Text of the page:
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Ariccia, Near Rome

Not on view

Ariccia, Near Rome

Artist: Russell Smith (American, 1812 - 1896)

Date: 1851-1852
Medium: Graphite on cream, medium weight, smooth paper
Overall: 7 7/8 x 11 15/16in. (20 x 30.3cm)
Signed: inscribed in graphite, recto, lower left: 'Lavinia'; inventory number
Credit Line: Museum Purchase
Object number: 99.30
Label Text
The Philadelphia landscape painter Russell Smith traveled to Europe in 1851-52. His stated purpose was to "have a better opportunity [there] of acquiring and studying amongst superior landscape artists." He visited popular landscape and architectural sites and private collections from Wales and the Scottish Highlands to Italy. During his travels he made numerous drawings and oil sketches of the places he visited.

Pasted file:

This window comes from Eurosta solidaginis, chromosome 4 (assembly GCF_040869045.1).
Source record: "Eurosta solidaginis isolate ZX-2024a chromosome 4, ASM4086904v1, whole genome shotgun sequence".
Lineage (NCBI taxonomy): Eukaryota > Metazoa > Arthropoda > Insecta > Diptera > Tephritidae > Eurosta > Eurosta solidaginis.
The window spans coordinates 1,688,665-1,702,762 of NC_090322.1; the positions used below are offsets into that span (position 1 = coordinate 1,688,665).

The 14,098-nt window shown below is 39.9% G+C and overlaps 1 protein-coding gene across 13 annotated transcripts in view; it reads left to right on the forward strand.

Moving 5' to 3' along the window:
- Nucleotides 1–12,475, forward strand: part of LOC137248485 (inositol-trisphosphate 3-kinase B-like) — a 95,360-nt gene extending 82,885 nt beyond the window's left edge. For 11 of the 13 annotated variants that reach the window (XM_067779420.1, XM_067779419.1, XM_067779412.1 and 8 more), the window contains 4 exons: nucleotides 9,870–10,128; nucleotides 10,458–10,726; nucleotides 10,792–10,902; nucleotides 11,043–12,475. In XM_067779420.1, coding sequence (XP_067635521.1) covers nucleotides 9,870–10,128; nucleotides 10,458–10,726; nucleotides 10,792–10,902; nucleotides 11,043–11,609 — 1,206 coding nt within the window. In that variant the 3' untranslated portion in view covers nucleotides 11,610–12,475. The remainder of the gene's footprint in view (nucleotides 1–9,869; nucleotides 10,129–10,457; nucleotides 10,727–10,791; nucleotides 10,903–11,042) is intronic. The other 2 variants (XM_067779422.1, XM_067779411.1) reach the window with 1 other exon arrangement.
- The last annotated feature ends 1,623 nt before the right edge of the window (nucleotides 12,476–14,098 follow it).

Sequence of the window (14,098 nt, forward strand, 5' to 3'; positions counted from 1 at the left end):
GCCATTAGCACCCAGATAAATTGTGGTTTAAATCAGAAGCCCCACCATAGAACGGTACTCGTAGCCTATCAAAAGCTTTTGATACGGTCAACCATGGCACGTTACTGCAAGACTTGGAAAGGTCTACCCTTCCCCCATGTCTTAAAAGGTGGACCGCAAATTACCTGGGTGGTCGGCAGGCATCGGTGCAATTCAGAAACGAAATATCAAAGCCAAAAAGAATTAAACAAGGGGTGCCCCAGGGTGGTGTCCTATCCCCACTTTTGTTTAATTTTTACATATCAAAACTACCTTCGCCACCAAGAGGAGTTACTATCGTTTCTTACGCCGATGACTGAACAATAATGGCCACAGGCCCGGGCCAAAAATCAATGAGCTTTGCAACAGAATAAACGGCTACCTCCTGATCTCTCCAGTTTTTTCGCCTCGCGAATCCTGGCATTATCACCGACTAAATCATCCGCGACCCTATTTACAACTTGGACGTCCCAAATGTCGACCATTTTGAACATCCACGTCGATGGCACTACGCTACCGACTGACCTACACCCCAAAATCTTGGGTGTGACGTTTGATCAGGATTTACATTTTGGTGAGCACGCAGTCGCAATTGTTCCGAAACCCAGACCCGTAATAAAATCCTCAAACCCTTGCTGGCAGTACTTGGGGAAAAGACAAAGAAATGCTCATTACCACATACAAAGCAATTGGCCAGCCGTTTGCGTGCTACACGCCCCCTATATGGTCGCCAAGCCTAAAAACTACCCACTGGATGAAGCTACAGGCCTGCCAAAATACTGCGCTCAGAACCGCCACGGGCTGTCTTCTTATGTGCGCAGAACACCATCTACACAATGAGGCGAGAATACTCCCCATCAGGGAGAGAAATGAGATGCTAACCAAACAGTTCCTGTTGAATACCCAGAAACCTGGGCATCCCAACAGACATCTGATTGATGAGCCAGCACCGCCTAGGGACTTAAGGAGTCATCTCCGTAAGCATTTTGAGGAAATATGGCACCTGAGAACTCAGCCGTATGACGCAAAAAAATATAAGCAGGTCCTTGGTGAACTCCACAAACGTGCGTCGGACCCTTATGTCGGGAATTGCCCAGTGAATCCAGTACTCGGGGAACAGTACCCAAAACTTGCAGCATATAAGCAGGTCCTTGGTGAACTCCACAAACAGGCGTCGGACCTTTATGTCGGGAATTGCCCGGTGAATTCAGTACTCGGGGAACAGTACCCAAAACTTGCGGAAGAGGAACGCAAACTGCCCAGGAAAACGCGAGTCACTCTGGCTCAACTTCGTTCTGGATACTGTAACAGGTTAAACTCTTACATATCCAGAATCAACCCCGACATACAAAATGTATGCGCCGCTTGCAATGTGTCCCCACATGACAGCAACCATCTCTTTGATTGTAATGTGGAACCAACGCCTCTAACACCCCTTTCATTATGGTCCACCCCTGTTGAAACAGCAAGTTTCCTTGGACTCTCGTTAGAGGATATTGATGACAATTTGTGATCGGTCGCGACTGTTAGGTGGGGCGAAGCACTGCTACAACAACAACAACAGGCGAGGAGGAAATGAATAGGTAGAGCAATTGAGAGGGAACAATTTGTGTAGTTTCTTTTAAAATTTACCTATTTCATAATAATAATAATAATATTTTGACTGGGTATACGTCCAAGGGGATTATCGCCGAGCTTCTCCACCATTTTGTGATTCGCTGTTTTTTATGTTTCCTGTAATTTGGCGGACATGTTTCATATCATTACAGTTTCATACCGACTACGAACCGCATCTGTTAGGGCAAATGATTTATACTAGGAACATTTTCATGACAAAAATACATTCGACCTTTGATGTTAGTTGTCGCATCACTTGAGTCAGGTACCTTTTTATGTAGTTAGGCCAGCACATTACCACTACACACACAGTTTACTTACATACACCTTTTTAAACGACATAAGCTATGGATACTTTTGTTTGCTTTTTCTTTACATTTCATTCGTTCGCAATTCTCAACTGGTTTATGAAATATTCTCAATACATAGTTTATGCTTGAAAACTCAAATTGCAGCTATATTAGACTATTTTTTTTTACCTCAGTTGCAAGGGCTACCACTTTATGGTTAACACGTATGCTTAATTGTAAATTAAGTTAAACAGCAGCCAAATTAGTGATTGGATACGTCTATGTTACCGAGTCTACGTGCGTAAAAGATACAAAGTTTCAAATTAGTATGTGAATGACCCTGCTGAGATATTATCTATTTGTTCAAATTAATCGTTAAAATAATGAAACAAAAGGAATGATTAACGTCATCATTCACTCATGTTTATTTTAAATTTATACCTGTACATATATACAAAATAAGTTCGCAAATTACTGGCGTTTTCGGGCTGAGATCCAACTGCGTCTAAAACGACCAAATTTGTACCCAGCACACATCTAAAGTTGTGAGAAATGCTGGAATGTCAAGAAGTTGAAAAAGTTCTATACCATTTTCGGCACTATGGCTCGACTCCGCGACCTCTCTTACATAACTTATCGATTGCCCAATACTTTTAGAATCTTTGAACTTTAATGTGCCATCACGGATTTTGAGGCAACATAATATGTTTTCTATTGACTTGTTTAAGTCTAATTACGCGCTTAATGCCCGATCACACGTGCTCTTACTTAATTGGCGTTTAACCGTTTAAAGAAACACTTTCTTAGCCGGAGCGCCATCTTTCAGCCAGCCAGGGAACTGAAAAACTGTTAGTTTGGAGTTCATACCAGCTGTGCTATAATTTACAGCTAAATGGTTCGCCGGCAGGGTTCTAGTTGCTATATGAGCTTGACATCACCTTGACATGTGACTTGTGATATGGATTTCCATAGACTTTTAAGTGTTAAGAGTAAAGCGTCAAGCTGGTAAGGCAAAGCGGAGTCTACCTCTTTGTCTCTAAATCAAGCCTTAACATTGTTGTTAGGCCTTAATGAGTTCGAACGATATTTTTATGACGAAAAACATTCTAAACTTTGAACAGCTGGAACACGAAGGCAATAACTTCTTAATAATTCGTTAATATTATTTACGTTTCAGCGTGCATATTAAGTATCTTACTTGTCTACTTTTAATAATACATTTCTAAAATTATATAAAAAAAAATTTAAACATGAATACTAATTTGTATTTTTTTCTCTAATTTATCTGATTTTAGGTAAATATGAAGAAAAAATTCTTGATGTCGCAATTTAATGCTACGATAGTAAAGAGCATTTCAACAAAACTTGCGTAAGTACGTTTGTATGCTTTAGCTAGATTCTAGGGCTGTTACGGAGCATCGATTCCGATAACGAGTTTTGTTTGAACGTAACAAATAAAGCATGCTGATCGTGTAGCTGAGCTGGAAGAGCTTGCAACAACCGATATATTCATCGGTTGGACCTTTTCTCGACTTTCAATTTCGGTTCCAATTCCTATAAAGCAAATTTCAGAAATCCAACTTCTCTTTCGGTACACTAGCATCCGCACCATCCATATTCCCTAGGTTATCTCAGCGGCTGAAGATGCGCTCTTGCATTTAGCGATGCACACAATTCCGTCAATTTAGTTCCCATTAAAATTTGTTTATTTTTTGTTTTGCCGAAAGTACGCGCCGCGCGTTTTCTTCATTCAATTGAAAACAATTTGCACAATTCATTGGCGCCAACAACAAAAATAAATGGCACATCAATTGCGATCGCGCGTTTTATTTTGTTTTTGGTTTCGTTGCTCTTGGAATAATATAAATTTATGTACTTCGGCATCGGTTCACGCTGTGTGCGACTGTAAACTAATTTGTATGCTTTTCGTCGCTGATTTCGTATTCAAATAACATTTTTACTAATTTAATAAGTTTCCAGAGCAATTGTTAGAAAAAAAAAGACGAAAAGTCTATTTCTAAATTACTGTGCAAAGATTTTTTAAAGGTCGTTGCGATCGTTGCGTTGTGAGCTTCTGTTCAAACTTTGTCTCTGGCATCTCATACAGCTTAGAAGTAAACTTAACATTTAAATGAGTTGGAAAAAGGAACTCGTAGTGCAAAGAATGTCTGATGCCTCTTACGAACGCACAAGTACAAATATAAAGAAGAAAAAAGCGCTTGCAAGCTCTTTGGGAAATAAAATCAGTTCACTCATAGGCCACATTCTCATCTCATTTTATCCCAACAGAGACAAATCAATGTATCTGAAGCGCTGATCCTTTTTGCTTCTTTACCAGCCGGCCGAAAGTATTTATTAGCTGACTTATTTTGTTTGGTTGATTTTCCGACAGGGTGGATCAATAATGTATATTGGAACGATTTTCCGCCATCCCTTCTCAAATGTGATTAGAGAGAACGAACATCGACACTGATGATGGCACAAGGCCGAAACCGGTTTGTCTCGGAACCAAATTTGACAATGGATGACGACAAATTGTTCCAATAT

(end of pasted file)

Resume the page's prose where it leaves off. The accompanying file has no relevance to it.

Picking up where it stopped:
The scene depicted in this drawing is located about sixteen miles southeast of Rome. For centuries, Romans retreated to Ariccia to escape the summer heat. Henry Wadsworth Longfellow described the town in 1828 as a "delightful spot-situated on a gentle hill, surrounded for miles with beautiful scenery." Numerous American artists were attracted to the charms of Ariccia as well, including George Loring Brown, Jasper Cropsey, Sanford Gifford, George Inness and Robert Weir.

Smith painstakingly outlined the architectural features of the view. He spent less time sketching the landscape elements in the left and right foreground of the drawing. In 1860 Smith used this drawing as the basis for a painting (private collection). He faithfully reproduced the drawing's architectural details but the landscape details are substantially different.